And finally, a word of thanks to all who are helping our Newman Center’s Summer Appeal.  We’re trying to raise $6,000 to erect two beautiful new statues - “Christ the Good Shepherd” and “The Blessed Virgin Mary and Child” outside to greet students coming and going to campus.  If you’d like to contribute, you can check out info here: www.MSUNEWMAN.com

(Now with all of those announcement it actually feels like a Sunday Mass, huh? :) )


           The other night a friend of mine was asking if I had been following the Olympics at all – and I guess I came across as slightly disinterested as I somewhat half-heartedly said “kind of.”  After he responded by questioning my patriotism, we started arguing and I said to him “honestly, outside of the Olympics, how often do you watch Gymnastics on TV? Or Swimming? Synchronize Diving?  I know how inspirational these athletes and their stories are and I’m not dissing them or the Olympics (or the United States either, thank you very much...) But I just haven’t had any real desire to watch them.” 

           What surprised me though was his explanation for why he was drawn to watching the Olympics. He explained that he’s  not really an avid fan of those sports and would probably never really watch swimming or gymnastics (and definitely not synchronized Diving) were it not for the games. And he wasn’t even wrapped up in seeing if America has more medals than China or Great Britain. And it wasn’t for any of the usual reasons a lot of people have said as to why they watch the games. He explained “you know everyone’s talking about this gymnast Gabby Douglas today (it was the day after she had done her amazing gymnastic feat and took the gold) - but the thing is - up until today, how many people really knew her?  How many people knew or even appreciate the day after day, month after month, year after year of hard work, sacrifice, perseverance, getting up early, the dieting... there were all kinds of things that were required for her to get the gold.”  Then he concluded, saying “So many people are excited because she won a medal, but I’m just blown away seeing people who are so passionate about something and pursue it like that. How many people are like that”

           I thought that was a pretty thoughtful reflection – to be drawn to the Olympics to see passionate people being passionate. The more I’ve thought about it, he probably has a better reason to be drawn into watching the Olympics than I do for the Yankees (I can’t believe I just said that)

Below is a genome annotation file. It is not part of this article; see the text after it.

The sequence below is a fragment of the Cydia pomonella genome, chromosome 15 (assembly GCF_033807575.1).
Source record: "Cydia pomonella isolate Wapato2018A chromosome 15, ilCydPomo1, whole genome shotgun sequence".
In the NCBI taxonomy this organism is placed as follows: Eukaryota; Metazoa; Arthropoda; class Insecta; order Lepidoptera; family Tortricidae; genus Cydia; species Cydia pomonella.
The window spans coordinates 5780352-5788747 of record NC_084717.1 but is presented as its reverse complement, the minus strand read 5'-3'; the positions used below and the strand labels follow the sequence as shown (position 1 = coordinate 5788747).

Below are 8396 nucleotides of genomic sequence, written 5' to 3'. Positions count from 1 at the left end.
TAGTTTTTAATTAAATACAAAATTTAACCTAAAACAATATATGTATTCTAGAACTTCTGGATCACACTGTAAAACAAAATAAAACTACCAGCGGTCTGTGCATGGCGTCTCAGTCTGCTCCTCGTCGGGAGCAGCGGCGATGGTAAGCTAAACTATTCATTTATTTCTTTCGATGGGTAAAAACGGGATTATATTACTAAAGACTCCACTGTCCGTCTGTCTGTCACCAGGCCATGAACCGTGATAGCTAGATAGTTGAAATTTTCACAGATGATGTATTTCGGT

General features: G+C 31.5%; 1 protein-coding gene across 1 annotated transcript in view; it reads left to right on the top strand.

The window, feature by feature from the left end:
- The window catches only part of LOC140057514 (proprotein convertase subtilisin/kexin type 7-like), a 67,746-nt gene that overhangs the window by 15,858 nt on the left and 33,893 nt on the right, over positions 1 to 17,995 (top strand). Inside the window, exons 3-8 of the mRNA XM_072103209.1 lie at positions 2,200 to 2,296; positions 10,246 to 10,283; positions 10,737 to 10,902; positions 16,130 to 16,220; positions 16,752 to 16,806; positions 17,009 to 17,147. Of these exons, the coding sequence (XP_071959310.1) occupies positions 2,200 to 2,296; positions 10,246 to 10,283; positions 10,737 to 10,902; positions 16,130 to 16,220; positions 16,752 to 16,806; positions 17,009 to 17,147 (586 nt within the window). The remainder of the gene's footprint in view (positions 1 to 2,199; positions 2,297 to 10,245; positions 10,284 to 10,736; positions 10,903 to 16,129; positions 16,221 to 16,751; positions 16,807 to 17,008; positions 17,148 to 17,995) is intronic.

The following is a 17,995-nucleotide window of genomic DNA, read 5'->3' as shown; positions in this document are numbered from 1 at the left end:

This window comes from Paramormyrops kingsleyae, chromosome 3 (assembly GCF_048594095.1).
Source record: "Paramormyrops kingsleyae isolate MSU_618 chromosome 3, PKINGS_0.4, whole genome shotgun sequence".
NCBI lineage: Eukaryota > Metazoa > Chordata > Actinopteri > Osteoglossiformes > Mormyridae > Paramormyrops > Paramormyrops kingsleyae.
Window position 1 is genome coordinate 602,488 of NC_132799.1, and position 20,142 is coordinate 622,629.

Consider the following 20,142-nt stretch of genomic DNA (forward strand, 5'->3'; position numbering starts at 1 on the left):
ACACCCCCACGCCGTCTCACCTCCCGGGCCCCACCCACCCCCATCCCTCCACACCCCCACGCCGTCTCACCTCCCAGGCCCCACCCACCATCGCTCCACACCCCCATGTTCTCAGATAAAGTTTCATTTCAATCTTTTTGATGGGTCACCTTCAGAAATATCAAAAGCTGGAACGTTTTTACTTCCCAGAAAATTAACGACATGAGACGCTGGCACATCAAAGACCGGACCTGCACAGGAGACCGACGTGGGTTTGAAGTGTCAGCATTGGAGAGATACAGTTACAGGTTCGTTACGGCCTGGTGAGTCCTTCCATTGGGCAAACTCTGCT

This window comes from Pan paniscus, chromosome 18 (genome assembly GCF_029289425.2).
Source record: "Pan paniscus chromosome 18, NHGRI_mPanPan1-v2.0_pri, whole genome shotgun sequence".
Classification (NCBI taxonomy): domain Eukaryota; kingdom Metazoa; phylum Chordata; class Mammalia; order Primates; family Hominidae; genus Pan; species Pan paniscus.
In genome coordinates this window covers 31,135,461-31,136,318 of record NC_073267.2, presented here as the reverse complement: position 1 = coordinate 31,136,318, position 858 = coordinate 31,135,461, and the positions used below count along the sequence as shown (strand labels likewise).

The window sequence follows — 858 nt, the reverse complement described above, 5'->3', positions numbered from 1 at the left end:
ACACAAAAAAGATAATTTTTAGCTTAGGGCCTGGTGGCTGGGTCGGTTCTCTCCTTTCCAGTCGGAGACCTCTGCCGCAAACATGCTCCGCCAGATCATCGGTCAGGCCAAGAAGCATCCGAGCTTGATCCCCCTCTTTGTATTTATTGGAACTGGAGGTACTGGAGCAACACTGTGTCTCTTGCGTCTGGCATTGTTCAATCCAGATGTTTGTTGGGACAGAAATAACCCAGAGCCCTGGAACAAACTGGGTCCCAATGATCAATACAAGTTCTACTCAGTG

But the more I thought about that conversation and was praying with this Gospel, I started to see something similar.   Let’s look at what’s happening.  This Gospel is a continuation from last week’s Gospel where Jesus had fed the multitudes with the tremendous miracle of multiplying 5 loaves and 2 fish feeding way over 5,000 people. So today picks up right after that.  All of those people had experienced that miracle the day before, and when they wake up the next morning, they realize that Jesus has left the spot where they were. They start looking for him and realize that  He had gone to the other side of the lake (notice that St. John tells us the boats had remained where the people were) And so they ask him “When did you get here?” (I wonder if someone said “How’d you get here?  The boats are on the other side of the lake, what did you do, walk on water? Hahah?” - and then Jesus respond “Ah, well, actually...” since he did, we just didn’t read that portion of the Gospel account, but anyway...)

           But look how Jesus answers them, He says “Amen Amen, I say to you, you are looking for me not because you saw signs but because you ate the loaves and were filled.”  In other words he’s pointing out that the reason they were coming to Him was because they were hungry again! It’s like dinner guests who didn’t leave! They had a great meal the night before, it’s breakfast, there’s still a whole lot of people who had hung around all night. So now that they were hungry again and are looking for breakfast! I wonder if someone was saying “we have one box of Cherrios and half a pint of milk - what can you do now Jesus?”

           Seriously though, the point is, they have these temporal needs which at the moment are important to them. But they are being challenged to go deeper.  What is drawing people to Jesus? Is it simply about having their physical hungers met?  Because Jesus is inviting them to move beyond merely looking at that one miracle like some spectator cheering an athlete winning a gold medal and instead he invites them to become active participants. To become passionate people who are passionate about Jesus: who He is and what it is He has come to offer. To recognize the far deeper needs He wants to fulfill.    But to do that means they have to move beyond the temporal, temporary needs and acknowledge those deeper longings and hungers that need to be met that only Jesus can fulfill.

            Will they become passionate about Him? Will they embrace the hard work, the sacrifice that is necessary to be a follower; will they persevere in their faith in pursuing the hope-filled gift of eternal life by living a genuine and sincerely loving life that He requires of His followers?

           We find ourselves with those same questions- are we truly passionate about Jesus Christ? What is it that draws us here week after week?  No doubt many of us bring things that we’re dealing with - someone is unemployed, a loved one is ill, and all kinds of other major issues in our life can leave us fearful or afraid or angry. It’s good to bring those to Jesus and we should.  But Jesus invites us to go beyond looking at Him to provide a quick fix, to simply offer a miraculous answer to the questions that plague us.  He’s inviting us to go deeper and addresses us like we were the crowd of hungry breakfast seekers in the Gospel. He challenges us maybe you haven’t thought about it because of your physical hungers, because your stomach is empty - but what Spiritual hunger are you experiencing? How are your heart and soul feeling empty?  If you think what I did with a few loaves and fishes is impressive - wait to you see what I can do when you offer your whole self and become as passionate about me as I am for you.

           If we are able to find within ourselves that pursuit of Him that drives us to constantly strive, seek, desire and race toward Him, while we won’t share the Olympic triumph of winning a Gold Medal, we will experience a greater prize an eternity of never hungering, never thirsting for anything, ever again.